Today is the last Morning Jolt of 2019, with a lot of business to resolve before 2020 starts: the cold hard facts and difficult lessons of this weekend’s attacks on houses of worship; how accurate my instincts were in the past year, plus predictions for the coming year; knocking around some insufferable critics of the new Star Wars film; and a buffet table full of podcasts . . .
Why America Needs Armed Citizens
Let’s get one thing straight: An armed citizen responding to an attempted mass shooter in a place of worship, like yesterday at the West Freeway Church of Christ, is no one’s first choice or ideal scenario. We would all prefer a world where no gunmen ever charged into a church, and no man with a knife ever charged into a rabbi’s house, as in Monsey, N.Y. Saturday night. We would all prefer to live in a world where the cops were already on-scene in those situations, and the police would always know where they need to be before the worst even gets started. But we don’t live in either of those worlds.
In light of those cold hard facts, we need to choose the next best option. There are a lot of gun-control advocates who believe the next best option is for worshippers to remain unarmed in houses of worship and to just hope for the best. On any given day, the vast majority houses of worship and religious gatherings will not be attacked, even if the weekend’s attacks spur copycats. In the minds of gun-control advocates, the idea of an armed citizen doing something wrong — firing at the shooter and hitting an innocent bystander, or accidentally firing his weapon — that it is better to just remain unarmed and hope for the best. If an attacker does burst in during services, I guess their advice would be to duck, hide, and pray . . . which is ironic, because every other time this crowd insists that your thoughts and prayers are meaningless.
There’s no guarantee that an armed citizen will always respond as quickly and effectively as we saw at the West Freeway Church of Christ Sunday. But the presence of an armed citizen makes that scenario possible. The alternative is to be like the Hasidic Jews at the rabbi’s house in Monsey, trying to repel the attacker with furniture and whatever else is available. You might stop an intruder by throwing a chair at him. But you have a much better chance of stopping him with a firearm — perhaps without even firing a shot, depending upon how rational he is at that moment.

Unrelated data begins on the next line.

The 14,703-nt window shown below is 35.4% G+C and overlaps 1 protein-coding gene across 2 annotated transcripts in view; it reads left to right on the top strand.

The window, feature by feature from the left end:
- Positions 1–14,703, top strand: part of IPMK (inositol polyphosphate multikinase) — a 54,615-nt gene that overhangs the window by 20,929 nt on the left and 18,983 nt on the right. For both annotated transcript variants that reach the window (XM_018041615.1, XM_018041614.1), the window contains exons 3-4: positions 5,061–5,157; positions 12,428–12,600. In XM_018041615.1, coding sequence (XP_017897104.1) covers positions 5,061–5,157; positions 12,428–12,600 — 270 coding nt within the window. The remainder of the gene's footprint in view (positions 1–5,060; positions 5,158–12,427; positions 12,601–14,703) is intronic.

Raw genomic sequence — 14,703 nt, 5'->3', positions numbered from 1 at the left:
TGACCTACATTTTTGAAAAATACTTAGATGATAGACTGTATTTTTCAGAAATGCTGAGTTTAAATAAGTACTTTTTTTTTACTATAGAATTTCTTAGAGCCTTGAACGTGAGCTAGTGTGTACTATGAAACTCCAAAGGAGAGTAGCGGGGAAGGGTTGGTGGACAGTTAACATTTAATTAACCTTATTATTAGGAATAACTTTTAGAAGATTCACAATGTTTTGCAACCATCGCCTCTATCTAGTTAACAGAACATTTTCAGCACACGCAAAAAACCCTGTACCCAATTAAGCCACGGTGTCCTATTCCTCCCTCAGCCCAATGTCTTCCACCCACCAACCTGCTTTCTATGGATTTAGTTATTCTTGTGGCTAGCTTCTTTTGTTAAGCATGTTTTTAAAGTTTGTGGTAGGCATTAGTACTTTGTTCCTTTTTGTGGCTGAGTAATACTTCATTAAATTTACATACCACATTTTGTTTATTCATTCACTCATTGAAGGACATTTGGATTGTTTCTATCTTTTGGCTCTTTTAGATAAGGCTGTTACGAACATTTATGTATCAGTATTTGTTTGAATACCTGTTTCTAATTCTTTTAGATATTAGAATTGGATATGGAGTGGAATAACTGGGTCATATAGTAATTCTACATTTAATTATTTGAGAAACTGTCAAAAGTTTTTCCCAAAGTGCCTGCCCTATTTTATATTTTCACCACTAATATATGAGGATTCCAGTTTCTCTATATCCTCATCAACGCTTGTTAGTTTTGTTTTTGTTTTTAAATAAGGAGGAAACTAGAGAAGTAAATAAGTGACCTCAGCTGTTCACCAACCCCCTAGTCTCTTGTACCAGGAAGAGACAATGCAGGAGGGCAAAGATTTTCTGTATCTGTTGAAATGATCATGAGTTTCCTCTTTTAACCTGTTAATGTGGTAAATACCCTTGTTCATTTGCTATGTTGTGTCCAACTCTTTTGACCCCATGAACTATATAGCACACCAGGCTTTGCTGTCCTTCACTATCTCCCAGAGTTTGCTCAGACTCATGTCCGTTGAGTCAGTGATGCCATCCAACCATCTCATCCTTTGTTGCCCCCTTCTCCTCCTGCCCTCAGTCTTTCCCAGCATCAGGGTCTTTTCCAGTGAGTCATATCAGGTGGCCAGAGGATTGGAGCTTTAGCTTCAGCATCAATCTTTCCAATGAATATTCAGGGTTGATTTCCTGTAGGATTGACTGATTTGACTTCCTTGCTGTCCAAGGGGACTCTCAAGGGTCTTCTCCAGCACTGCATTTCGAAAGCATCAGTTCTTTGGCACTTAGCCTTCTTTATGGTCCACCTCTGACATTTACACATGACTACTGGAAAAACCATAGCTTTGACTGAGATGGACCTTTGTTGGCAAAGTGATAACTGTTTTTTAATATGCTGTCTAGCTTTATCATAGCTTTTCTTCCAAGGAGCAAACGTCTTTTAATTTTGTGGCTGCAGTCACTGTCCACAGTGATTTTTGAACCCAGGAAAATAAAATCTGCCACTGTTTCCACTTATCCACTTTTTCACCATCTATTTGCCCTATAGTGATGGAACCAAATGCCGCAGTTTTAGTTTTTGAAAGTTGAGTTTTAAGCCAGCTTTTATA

By the way, a revealing detail about the Monsey attacker:
In 2018, he had been charged with fourth-degree criminal possession of a weapon, second-degree reckless endangerment and menacing a police or peace officer, according to a police report in a local paper. He was released on $1,000 bail, the report said.
The gunman’s pastor told the New York Times that he has untreated schizophrenia.
As John McLaughlin Used to Bellow, ‘Predictions!’
I went back and checked my predictions for 2019. A few I nailed:
- ·“Supreme Court Justice Ruth Bader Ginsburg does not retire or meet her maker and ends 2019 on the court.”
- “The vast majority of Democratic presidential campaigns fizzle out quickly.”
- “Special counsel Robert Mueller’s report finds no evidence of Donald Trump colluding with Russia.”
- “On an almost entirely party-line vote, the House impeaches the president.”
- “Avengers: Endgame earns rave reviews as the way to end an epic story and set up a new era of Marvel films.”
- “Critics compare [Star Wars Episode Nine] to Return of the Jedi and complain that J. J. Abrams played it safe and stuck to the old formulas, but audiences are pleased again.”
And some were wildly off-base:
- ·“Supreme Court Justices Clarence Thomas and Samuel Alito come under increasing pressure from conservative legal minds to retire.” If there was any pressure this past year, it was really quiet.
- “As the year ends, the conventional wisdom is that [the Democratic primary] is a four-person race, with Biden, Beto O’Rourke running surprisingly strong, Kamala Harris running a less combative campaign than everyone expected, and Amy Klobuchar emerging as the dark-horse candidate.” Yeesh, what was I thinking?
- “The economy has a mild bear market and not-quite recession.”
- “Vladimir Putin will deny rumors of serious health issues.”
A couple people argue that no one in the news business should ever make public predictions, because the one constant lesson of the news business is that life is unpredictable. I suppose the idea is that a journalist making a public prediction indicates what he thinks will happen, and that gives the audience a sense of possible preconceived notions that could be shaping how he sees what he covers. This may shock you, but those expectations of what is going to happen will be formed in journalists’ heads whether or not they are ever shared with the public. Beyond that, it’s fun. Lighten up, Francis.